Sunday, September 16, 2007

Putting Yankees/Red Sox Into Perspective

Columnist Jackie MacMullen had a great quote in this morning's Boston Globe -

"All of us. Let's be clear on this. When Boston loses to New York one time, it feels the same as getting swept in a four-game series by the Tampa Bay Devil Rays. It means at least three taunting text-messages from your obnoxious college friend in Brooklyn, at least one smug phone call from your dad, who grew up in Queens, and, to be sure, at least six dozen e-mails from Red Sox fans who are convinced this time the sky - including the Prudential, the John Hancock, and the Citgo sign - truly is falling."

That about sums it up I think.

Saturday, September 15, 2007

Marshall Crenshaw Live On All Mixed Up - Win Tickets 9/16 and 9/23

Old friend Marshall Crenshaw will be my guest on an upcoming edition of All Mixed Up and starting this Sunday you will have a chance to win tickets to an exclusive, intimate taping which will take place on Wednesday September 26 at the Original Music School in Cedar Knolls. Be listening starting in the 7 AM hour for your chance to win. Marshall's latest CD is called What's In the Bag; his website is here.

Marshall has two NJ shows coming up - September 27 at the Stanhope House and October 6 at the Central Baptist Church in Atlantic Highlands. Click on the above link to Marshall's website for full information on those shows...and make sure you're listening to All Mixed Up these next two Sundays for your chance to win.

Sunday, September 2, 2007

Clay Buchholz

I was supposed to be in Fenway Park last night, but I had trouble reaching my ticket connection. Didn't miss anything...that is if you don't think throwing a no-hitter in your second Major League start is anything.

There's been a lot of talk (hype?) about young pitchers this season - the Yankees have three whom the fans are salivating over. Joba Chamberlain, Phil Hughes and Ian Kennedy are considered to be the future of the franchise. The Red Sox already have Jonathon Papelbon set as a dominant closer, Manny Delcarmen has pitched extraordinarily well out of the bullpen, and now rookie Clay Buchholz has thrown a no-hitter in just his second Major League start. Chamberlain's slider is absolutely filthy. Hughes started off great before an injury set him back a bit. And yesterday, Ian Kennedy looked very strong against a Tampa Bay lineup that had spanked Hughes around the night before. If they have any kind of poise, pitchers generally have an advantage the first time they face a team. The Orioles had never seen Buchholz's curve ball before, so they had no idea what the break of it looked like. He even fooled the plate umpire a couple of times.

Look what's happened to Hughes. Great start. A near no-hitter himself in his 2nd outing before getting hurt. Now, he's having some trouble getting people out. Why? Well for one, he's had enough outings that there's all kinds of video on him now. Plus, hitters like to talk to one another, so word's getting out. As great as Chamberlain has looked, remember that most teams are only getting one look at him in a series (think there's a message in "The Chamberlain Rules" that have been dictated to Joe Torre by the front office? They're probably scared to death that Torre will do to Chamberlain what he's done to other relievers - burn him out). It will be interesting to see what happens next season if the Yankees put Chamberlain in the starting rotation. Major League hitters make adjustments all the time; sometimes those adjustments happen game-to-game and sometimes they happen within the same game. Put Chamberlain on the mound for 7 innings every 5 days for a couple of months and see what the results are. I'm not saying that he won't do well. What I am saying is that 1) he won't be able to hit 100 consistently over the course of a game and 2) the hitters are going to make adjustments.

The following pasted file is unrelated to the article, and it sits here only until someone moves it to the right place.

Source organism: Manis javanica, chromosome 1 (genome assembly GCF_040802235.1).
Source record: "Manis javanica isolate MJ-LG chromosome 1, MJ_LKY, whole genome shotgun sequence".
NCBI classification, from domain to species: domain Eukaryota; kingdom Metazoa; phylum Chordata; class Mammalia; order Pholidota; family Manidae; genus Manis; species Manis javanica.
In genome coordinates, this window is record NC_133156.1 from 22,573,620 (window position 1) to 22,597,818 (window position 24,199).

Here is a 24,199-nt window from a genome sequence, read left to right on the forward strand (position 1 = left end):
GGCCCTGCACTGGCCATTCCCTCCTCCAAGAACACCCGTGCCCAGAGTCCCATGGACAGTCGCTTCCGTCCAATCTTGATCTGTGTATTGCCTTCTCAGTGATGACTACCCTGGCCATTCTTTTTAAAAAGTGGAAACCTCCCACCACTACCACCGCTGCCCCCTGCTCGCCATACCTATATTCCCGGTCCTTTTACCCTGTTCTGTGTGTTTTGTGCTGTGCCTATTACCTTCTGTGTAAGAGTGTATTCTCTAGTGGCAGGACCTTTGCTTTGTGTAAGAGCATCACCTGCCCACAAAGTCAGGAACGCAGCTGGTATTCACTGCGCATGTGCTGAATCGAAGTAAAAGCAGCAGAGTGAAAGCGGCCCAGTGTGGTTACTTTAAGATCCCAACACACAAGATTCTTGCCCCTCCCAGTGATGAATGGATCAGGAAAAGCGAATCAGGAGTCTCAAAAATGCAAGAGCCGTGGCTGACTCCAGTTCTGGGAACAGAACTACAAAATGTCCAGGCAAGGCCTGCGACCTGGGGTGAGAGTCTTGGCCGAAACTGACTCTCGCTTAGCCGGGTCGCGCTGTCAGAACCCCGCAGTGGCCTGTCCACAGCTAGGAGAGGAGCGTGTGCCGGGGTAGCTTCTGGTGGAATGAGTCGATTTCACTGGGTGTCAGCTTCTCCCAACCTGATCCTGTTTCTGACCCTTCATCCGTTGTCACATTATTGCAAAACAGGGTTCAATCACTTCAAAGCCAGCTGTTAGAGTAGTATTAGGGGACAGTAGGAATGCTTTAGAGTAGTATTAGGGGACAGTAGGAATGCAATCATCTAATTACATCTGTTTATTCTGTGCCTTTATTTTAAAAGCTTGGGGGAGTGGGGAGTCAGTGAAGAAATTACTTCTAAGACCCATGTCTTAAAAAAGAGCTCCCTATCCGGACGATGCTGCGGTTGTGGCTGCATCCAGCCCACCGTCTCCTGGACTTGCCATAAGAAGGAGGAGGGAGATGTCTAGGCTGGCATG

Look at Mariano Rivera - why are some teams able to handle him now? One is age is catching up to him and another is that the hitters know what his pitches do because they've seen him so often. Not that he isn't still very good most times and sometimes still dominant, but he's not the same as he was in the days when John Sterling dubbed him the Greatest Relief Pitcher Of All Time.

So while last night there was all kinds of talk on ESPN and Red Sox-related Internet forums about putting Buchholz in the starting rotation for the remainder of the season, keep in mind that he had a distinct advantage last night. Talk to me after he's gone through a half-dozen or so starts and the adjustments start.